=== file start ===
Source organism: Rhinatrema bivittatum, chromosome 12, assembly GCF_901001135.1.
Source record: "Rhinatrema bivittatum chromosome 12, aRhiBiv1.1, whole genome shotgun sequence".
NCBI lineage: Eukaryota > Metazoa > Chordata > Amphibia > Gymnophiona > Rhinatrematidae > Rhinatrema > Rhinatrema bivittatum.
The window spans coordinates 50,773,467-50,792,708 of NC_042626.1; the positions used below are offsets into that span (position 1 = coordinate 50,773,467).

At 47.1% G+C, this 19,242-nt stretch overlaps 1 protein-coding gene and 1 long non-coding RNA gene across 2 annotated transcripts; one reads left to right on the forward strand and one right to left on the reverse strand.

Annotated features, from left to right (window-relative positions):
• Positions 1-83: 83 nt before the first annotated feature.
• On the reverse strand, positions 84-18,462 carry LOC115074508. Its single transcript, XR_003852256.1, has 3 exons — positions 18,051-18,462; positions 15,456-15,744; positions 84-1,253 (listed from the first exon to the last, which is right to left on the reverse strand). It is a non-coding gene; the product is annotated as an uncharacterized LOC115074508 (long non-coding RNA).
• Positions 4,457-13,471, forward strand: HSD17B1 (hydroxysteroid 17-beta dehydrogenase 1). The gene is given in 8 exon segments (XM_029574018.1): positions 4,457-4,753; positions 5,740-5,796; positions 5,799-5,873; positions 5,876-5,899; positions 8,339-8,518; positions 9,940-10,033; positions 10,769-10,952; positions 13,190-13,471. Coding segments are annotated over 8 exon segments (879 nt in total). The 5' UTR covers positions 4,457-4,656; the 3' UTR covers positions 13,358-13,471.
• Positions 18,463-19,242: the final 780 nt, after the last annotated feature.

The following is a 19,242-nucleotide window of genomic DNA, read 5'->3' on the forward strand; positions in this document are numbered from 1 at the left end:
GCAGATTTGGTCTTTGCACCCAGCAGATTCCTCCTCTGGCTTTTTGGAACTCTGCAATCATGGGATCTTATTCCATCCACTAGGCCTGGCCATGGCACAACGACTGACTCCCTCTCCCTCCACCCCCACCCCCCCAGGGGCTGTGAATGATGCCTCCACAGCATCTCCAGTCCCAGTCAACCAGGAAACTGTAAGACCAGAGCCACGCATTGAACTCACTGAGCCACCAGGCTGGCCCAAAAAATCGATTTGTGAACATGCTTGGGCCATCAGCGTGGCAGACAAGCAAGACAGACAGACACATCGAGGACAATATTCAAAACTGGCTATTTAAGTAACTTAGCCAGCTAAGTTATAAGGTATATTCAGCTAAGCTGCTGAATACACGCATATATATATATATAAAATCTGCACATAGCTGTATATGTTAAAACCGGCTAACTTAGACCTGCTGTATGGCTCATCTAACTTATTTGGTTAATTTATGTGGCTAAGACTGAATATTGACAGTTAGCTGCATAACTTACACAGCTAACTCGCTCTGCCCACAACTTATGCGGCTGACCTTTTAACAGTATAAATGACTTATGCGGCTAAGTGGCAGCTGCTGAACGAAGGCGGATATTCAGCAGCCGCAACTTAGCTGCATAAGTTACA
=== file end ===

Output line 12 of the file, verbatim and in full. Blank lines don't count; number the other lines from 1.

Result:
GCAGATTTGGTCTTTGCACCCAGCAGATTCCTCCTCTGGCTTTTTGGAACTCTGCAATCATGGGATCTTATTCCATCCACTAGGCCTGGCCATGGCACAACGACTGACTCCCTCTCCCTCCACCCCCACCCCCCCAGGGGCTGTGAATGATGCCTCCACAGCATCTCCAGTCCCAGTCAACCAGGAAACTGTAAGACCAGAGCCACGCATTGAACTCACTGAGCCACCAGGCTGGCCCAAAAAATCGATTTGTGAACATGCTTGGGCCATCAGCGTGGCAGACAAGCAAGACAGACAGACACATCGAGGACAATATTCAAAACTGGCTATTTAAGTAACTTAGCCAGCTAAGTTATAAGGTATATTCAGCTAAGCTGCTGAATACACGCATATATATATATATAAAATCTGCACATAGCTGTATATGTTAAAACCGGCTAACTTAGACCTGCTGTATGGCTCATCTAACTTATTTGGTTAATTTATGTGGCTAAGACTGAATATTGACAGTTAGCTGCATAACTTACACAGCTAACTCGCTCTGCCCACAACTTATGCGGCTGACCTTTTAACAGTATAAATGACTTATGCGGCTAAGTGGCAGCTGCTGAACGAAGGCGGATATTCAGCAGCCGCAACTTAGCTGCATAAGTTACA